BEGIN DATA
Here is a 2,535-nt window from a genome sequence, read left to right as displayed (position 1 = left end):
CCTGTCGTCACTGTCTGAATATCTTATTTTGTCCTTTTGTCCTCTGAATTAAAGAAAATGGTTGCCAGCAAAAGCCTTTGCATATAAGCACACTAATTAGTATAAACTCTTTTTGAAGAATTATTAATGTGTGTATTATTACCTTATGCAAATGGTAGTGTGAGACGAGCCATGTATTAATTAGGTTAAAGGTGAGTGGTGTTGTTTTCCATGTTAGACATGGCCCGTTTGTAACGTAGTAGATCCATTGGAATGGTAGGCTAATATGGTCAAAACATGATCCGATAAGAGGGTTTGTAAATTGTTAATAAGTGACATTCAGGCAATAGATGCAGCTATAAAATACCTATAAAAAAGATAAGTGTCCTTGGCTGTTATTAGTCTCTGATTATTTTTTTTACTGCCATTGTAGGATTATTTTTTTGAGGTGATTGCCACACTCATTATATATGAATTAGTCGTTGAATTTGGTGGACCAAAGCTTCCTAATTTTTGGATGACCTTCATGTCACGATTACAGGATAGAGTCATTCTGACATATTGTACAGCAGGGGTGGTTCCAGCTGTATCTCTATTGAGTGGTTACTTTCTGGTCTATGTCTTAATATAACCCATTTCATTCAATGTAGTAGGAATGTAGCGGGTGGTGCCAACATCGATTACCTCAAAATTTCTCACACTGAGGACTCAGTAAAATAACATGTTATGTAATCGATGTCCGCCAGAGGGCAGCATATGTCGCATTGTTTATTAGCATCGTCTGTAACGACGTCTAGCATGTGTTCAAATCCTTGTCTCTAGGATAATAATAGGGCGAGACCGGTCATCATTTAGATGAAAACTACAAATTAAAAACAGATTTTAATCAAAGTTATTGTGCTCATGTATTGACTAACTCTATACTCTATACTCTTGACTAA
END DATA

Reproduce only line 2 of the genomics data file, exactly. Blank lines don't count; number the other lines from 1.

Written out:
CCTGTCGTCACTGTCTGAATATCTTATTTTGTCCTTTTGTCCTCTGAATTAAAGAAAATGGTTGCCAGCAAAAGCCTTTGCATATAAGCACACTAATTAGTATAAACTCTTTTTGAAGAATTATTAATGTGTGTATTATTACCTTATGCAAATGGTAGTGTGAGACGAGCCATGTATTAATTAGGTTAAAGGTGAGTGGTGTTGTTTTCCATGTTAGACATGGCCCGTTTGTAACGTAGTAGATCCATTGGAATGGTAGGCTAATATGGTCAAAACATGATCCGATAAGAGGGTTTGTAAATTGTTAATAAGTGACATTCAGGCAATAGATGCAGCTATAAAATACCTATAAAAAAGATAAGTGTCCTTGGCTGTTATTAGTCTCTGATTATTTTTTTTACTGCCATTGTAGGATTATTTTTTTGAGGTGATTGCCACACTCATTATATATGAATTAGTCGTTGAATTTGGTGGACCAAAGCTTCCTAATTTTTGGATGACCTTCATGTCACGATTACAGGATAGAGTCATTCTGACATATTGTACAGCAGGGGTGGTTCCAGCTGTATCTCTATTGAGTGGTTACTTTCTGGTCTATGTCTTAATATAACCCATTTCATTCAATGTAGTAGGAATGTAGCGGGTGGTGCCAACATCGATTACCTCAAAATTTCTCACACTGAGGACTCAGTAAAATAACATGTTATGTAATCGATGTCCGCCAGAGGGCAGCATATGTCGCATTGTTTATTAGCATCGTCTGTAACGACGTCTAGCATGTGTTCAAATCCTTGTCTCTAGGATAATAATAGGGCGAGACCGGTCATCATTTAGATGAAAACTACAAATTAAAAACAGATTTTAATCAAAGTTATTGTGCTCATGTATTGACTAACTCTATACTCTATACTCTTGACTAA